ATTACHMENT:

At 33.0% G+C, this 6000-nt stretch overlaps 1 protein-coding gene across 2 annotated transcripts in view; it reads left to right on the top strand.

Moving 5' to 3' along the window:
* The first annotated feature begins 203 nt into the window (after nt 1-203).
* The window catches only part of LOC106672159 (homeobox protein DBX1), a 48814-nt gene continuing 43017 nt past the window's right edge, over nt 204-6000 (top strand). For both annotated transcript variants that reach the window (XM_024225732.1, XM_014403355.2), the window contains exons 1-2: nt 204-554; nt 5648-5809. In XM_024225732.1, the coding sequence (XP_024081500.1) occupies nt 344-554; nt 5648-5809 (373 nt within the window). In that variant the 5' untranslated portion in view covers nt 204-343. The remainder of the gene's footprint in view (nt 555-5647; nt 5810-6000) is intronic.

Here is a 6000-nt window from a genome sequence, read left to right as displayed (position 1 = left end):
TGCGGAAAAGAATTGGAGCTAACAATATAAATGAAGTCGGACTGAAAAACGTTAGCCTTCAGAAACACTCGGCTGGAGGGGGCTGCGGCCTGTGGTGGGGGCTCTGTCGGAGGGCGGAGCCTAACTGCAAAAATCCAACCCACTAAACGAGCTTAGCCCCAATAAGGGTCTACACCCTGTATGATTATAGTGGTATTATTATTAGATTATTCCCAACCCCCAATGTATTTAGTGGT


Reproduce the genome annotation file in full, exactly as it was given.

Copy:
At 33.0% G+C, this 6000-nt stretch overlaps 1 protein-coding gene across 2 annotated transcripts in view; it reads left to right on the top strand.

Moving 5' to 3' along the window:
* The first annotated feature begins 203 nt into the window (after nt 1-203).
* The window catches only part of LOC106672159 (homeobox protein DBX1), a 48814-nt gene continuing 43017 nt past the window's right edge, over nt 204-6000 (top strand). For both annotated transcript variants that reach the window (XM_024225732.1, XM_014403355.2), the window contains exons 1-2: nt 204-554; nt 5648-5809. In XM_024225732.1, the coding sequence (XP_024081500.1) occupies nt 344-554; nt 5648-5809 (373 nt within the window). In that variant the 5' untranslated portion in view covers nt 204-343. The remainder of the gene's footprint in view (nt 555-5647; nt 5810-6000) is intronic.

Here is a 6000-nt window from a genome sequence, read left to right as displayed (position 1 = left end):
TGCGGAAAAGAATTGGAGCTAACAATATAAATGAAGTCGGACTGAAAAACGTTAGCCTTCAGAAACACTCGGCTGGAGGGGGCTGCGGCCTGTGGTGGGGGCTCTGTCGGAGGGCGGAGCCTAACTGCAAAAATCCAACCCACTAAACGAGCTTAGCCCCAATAAGGGTCTACACCCTGTATGATTATAGTGGTATTATTATTAGATTATTCCCAACCCCCAATGTATTTAGTGGT